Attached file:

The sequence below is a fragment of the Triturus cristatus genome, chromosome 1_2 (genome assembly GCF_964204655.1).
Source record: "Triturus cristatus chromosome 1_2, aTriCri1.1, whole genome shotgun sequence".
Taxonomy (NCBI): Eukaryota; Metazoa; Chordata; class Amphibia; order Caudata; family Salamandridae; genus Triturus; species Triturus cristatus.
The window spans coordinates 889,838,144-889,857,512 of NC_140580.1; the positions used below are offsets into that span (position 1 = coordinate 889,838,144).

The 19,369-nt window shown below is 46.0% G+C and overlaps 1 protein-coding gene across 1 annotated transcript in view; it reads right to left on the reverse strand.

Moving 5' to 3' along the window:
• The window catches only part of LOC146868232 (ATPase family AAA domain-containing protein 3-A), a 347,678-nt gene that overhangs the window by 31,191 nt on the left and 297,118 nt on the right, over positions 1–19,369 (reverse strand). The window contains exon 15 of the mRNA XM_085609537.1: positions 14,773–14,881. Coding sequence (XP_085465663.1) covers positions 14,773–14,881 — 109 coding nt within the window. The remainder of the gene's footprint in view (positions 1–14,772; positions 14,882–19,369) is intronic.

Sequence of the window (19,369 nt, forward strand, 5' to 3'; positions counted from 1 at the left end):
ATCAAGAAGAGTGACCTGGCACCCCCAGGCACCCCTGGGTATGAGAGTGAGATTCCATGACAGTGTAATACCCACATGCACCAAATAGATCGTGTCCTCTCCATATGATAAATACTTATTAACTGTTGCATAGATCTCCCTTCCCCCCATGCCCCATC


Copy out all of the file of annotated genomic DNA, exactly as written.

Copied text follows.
The sequence below is a fragment of the Triturus cristatus genome, chromosome 1_2 (genome assembly GCF_964204655.1).
Source record: "Triturus cristatus chromosome 1_2, aTriCri1.1, whole genome shotgun sequence".
Taxonomy (NCBI): Eukaryota; Metazoa; Chordata; class Amphibia; order Caudata; family Salamandridae; genus Triturus; species Triturus cristatus.
The window spans coordinates 889,838,144-889,857,512 of NC_140580.1; the positions used below are offsets into that span (position 1 = coordinate 889,838,144).

The 19,369-nt window shown below is 46.0% G+C and overlaps 1 protein-coding gene across 1 annotated transcript in view; it reads right to left on the reverse strand.

Moving 5' to 3' along the window:
• The window catches only part of LOC146868232 (ATPase family AAA domain-containing protein 3-A), a 347,678-nt gene that overhangs the window by 31,191 nt on the left and 297,118 nt on the right, over positions 1–19,369 (reverse strand). The window contains exon 15 of the mRNA XM_085609537.1: positions 14,773–14,881. Coding sequence (XP_085465663.1) covers positions 14,773–14,881 — 109 coding nt within the window. The remainder of the gene's footprint in view (positions 1–14,772; positions 14,882–19,369) is intronic.

Sequence of the window (19,369 nt, forward strand, 5' to 3'; positions counted from 1 at the left end):
ATCAAGAAGAGTGACCTGGCACCCCCAGGCACCCCTGGGTATGAGAGTGAGATTCCATGACAGTGTAATACCCACATGCACCAAATAGATCGTGTCCTCTCCATATGATAAATACTTATTAACTGTTGCATAGATCTCCCTTCCCCCCATGCCCCATC